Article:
Russians deploy 220,000-mile-wide radio telescope

The Russians have been busy. Very busy. So busy, in fact, that they've managed to successfully deploy a radio telescope with an effective antenna width of 220,000 miles right under our very noses. And it's a pretty neat trick, considering that the the entire Earth is only 8,000 miles wide.

If you're picturing a huge dish spanning the distance from the Earth to the moon like I am, prepare to be vastly disappointed. There's a trick that you can do with radio astronomy called very long baseline interferometry (or VLBI), which lets you combine a bunch of different little telescopes to fake having a much bigger telescope. In fact, if you have a little telescope in one place, and a little telescope in another place, you can use VLBI to effectively create one single telescope that's as big as the entire distance between the two little telescopes, which is what the Russians did.

The cunningly named "RadioAstron" radio astronomy program relies on a satellite called Spektr-R. This satellite has a 30-foot radio antenna on it, and it launched from Russia yesterday into an orbit that's just about as far out as the moon is. When combined with data from antennas on Earth (including ones in Virginia, Germany, and Puerto Rico), the Russians will have themselves a radio telescope that's able to resolve details about 10,000 times finer than Hubble can. So a few months from now, we might get our first look at the event horizon of a black hole in an entirely different galaxy.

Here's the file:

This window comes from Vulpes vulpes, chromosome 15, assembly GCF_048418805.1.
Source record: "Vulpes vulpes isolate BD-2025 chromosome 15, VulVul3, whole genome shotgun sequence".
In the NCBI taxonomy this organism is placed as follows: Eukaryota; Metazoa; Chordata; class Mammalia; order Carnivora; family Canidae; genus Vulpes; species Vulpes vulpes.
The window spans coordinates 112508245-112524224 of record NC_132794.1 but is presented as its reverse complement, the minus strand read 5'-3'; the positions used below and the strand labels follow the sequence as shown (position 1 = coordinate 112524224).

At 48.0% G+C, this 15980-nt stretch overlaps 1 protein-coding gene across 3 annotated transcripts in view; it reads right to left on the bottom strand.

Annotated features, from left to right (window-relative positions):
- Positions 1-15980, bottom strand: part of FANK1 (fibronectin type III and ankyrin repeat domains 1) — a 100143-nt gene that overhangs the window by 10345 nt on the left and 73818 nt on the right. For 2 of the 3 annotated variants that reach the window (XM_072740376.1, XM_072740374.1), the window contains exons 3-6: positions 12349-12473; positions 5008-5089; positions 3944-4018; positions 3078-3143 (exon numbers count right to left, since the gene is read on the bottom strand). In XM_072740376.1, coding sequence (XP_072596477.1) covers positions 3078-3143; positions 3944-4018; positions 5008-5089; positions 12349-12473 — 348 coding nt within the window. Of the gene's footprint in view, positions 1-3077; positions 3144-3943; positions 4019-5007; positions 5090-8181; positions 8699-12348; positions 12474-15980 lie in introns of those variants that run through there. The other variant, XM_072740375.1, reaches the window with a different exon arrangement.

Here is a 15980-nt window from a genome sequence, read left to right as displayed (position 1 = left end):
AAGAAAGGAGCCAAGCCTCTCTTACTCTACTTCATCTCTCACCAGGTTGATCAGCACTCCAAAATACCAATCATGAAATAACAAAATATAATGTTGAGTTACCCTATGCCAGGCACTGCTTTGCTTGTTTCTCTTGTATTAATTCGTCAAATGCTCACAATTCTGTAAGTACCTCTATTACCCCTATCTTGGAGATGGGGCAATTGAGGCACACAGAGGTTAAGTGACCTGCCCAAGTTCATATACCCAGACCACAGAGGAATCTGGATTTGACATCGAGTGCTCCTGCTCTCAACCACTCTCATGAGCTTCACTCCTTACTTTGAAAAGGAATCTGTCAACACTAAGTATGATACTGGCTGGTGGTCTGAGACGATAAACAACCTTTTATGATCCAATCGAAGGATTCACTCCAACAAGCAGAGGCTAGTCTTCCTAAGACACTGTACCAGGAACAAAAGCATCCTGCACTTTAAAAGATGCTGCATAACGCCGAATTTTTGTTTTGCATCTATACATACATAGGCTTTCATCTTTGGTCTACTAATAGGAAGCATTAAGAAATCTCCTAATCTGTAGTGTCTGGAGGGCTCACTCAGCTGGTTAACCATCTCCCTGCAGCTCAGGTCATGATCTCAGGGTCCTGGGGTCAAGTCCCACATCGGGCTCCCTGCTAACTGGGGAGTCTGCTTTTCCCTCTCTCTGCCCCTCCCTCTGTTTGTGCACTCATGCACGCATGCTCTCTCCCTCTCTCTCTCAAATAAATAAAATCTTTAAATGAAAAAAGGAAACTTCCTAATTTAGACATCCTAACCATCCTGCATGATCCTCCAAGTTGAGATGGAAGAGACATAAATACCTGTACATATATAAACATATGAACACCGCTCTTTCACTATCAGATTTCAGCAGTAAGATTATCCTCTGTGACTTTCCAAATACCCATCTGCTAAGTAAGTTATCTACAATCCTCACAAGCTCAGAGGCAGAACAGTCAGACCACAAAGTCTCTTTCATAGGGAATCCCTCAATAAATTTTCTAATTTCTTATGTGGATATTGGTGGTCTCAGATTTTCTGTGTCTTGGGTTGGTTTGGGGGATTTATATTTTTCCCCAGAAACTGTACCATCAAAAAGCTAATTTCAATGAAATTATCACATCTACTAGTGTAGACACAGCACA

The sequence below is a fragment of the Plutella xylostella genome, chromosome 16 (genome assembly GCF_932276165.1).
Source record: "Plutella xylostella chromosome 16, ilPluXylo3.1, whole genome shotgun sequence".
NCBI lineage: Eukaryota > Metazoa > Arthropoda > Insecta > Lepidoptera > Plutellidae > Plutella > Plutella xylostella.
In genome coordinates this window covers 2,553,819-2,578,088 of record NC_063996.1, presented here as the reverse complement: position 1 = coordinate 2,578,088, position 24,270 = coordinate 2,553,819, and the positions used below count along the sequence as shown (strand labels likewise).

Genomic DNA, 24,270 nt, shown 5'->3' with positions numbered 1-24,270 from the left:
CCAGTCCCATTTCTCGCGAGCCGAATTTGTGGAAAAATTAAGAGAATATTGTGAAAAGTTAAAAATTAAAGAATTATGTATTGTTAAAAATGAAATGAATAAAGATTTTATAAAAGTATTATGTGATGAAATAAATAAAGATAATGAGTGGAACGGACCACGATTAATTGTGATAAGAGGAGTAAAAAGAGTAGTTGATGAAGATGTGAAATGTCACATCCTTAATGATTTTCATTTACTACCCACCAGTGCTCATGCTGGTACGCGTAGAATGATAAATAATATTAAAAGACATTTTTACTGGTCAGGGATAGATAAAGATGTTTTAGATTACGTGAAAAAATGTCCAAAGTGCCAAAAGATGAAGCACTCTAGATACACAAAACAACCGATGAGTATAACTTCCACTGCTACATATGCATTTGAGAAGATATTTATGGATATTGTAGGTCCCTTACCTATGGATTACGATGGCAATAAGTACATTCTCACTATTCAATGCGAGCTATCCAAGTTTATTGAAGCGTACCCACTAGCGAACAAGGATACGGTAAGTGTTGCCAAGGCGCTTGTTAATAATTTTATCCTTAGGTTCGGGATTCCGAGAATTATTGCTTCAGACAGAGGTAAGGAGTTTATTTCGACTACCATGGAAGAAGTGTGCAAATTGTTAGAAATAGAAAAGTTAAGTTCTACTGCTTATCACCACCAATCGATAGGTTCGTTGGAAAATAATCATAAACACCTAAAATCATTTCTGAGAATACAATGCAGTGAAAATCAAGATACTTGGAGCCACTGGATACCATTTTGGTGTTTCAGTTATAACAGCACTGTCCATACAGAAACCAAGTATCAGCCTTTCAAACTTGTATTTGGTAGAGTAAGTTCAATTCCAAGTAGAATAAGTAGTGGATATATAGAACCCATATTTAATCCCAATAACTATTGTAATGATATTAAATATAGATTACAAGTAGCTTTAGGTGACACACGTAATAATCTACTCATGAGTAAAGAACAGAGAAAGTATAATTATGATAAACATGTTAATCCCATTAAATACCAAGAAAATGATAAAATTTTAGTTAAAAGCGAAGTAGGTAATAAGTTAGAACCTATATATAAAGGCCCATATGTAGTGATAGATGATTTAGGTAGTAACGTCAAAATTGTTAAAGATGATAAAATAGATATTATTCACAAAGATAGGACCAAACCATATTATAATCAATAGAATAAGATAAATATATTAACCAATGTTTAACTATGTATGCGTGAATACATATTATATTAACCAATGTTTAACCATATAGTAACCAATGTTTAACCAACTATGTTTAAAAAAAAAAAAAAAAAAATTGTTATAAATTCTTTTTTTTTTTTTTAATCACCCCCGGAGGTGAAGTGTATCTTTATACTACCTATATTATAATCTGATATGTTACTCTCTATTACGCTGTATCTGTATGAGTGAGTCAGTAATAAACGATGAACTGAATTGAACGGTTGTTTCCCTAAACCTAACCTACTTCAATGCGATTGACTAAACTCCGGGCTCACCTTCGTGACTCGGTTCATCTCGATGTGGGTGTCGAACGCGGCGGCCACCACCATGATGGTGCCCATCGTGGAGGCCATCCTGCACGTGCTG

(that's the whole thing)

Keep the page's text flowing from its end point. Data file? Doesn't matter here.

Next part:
Via New Scientist

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